This exquisitely crafted biopic, directed by Christine Laurent, of Uruguayan poet Delmira Agustini-considered one of the greatest Latin American poets of the 20th century-and her convoluted life and tragic demise is a lesson in expert cinematography, sparseness and timing. It is a sympathetic portrayal of someone who at various times comes across impetuous and overindulged. The two central performances by the doe eyed Laure De Clermont-Delmira- and the matinee idol handsome Marc Ruchmann-her husband Enrique- are understated but effective in capturing the tumult which hounded their engagement and subsequently their short lived marriage.

The story develops around the lazy lifestyle of Delmira as she composes her poetry at her parents tastefully designed house and gardens. It is a life which seems to revolve a lot of lazing around creating complications and problems as is the wont of those who are overindulged. Her suitor Enrique is considered unworthy by her parents-in particular her emotionally devoid and aspirant mother- and there is a sense Delmira only plans to marry him out of spite. They are overjoyed when she postpones the wedding on its actual day but this is short-lived and eventually she does marry him. Seemingly passionate in the beginning Delmira tries to leave him within the first month of their union but eventually returns with tragic results.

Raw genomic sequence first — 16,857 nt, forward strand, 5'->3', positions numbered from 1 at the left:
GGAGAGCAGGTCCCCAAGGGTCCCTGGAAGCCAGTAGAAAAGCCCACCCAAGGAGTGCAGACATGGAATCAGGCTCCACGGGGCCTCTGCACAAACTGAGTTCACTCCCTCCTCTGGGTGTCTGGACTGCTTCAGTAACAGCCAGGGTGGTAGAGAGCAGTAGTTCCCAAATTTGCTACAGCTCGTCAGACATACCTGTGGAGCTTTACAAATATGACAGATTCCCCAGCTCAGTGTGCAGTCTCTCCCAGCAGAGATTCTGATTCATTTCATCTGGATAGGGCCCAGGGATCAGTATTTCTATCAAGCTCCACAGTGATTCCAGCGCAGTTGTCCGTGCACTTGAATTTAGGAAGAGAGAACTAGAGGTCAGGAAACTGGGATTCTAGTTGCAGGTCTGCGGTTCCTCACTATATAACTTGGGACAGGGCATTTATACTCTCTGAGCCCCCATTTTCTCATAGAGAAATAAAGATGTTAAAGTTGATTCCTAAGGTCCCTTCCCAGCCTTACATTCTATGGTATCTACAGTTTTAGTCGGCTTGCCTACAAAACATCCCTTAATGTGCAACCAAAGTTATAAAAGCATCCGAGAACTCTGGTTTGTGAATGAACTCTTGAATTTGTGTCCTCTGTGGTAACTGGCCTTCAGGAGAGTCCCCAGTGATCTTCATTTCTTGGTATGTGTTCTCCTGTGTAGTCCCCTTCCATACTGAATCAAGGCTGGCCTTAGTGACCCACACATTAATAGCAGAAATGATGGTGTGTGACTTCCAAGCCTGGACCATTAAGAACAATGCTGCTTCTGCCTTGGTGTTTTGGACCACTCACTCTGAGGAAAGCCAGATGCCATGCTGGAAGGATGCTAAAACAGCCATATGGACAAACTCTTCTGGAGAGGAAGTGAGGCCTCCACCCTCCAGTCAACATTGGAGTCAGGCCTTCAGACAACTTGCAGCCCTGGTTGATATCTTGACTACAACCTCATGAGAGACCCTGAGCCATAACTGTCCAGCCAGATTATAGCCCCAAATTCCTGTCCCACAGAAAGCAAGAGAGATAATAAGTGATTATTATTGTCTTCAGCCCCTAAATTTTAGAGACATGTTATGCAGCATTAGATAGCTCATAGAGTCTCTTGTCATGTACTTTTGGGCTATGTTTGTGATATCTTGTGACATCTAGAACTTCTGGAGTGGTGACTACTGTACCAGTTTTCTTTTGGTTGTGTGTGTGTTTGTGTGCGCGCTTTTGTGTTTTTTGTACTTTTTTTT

Demain? moves along at its own pace never feeling hurried or forced, in a way that is similar to the writings of Flaubert. The cinematography is astounding shifting from the greyish hues capturing the languor of her existence, subtly shifting into monochrome and eventually vivid colour when she experiences her sexual flourishing. The palette shifts back to grey as disillusion sets in and these shifts direct the feel of the narrative almost as clearly as the dialogue. It is a film which meanders along in its own time drawing the audience into the lazy lifestyles of the protagonists who despite all their wealth and beautiful surroundings cannot find happiness or love and instead create problems which contributed in leading Agostini to her untimely and premature end.

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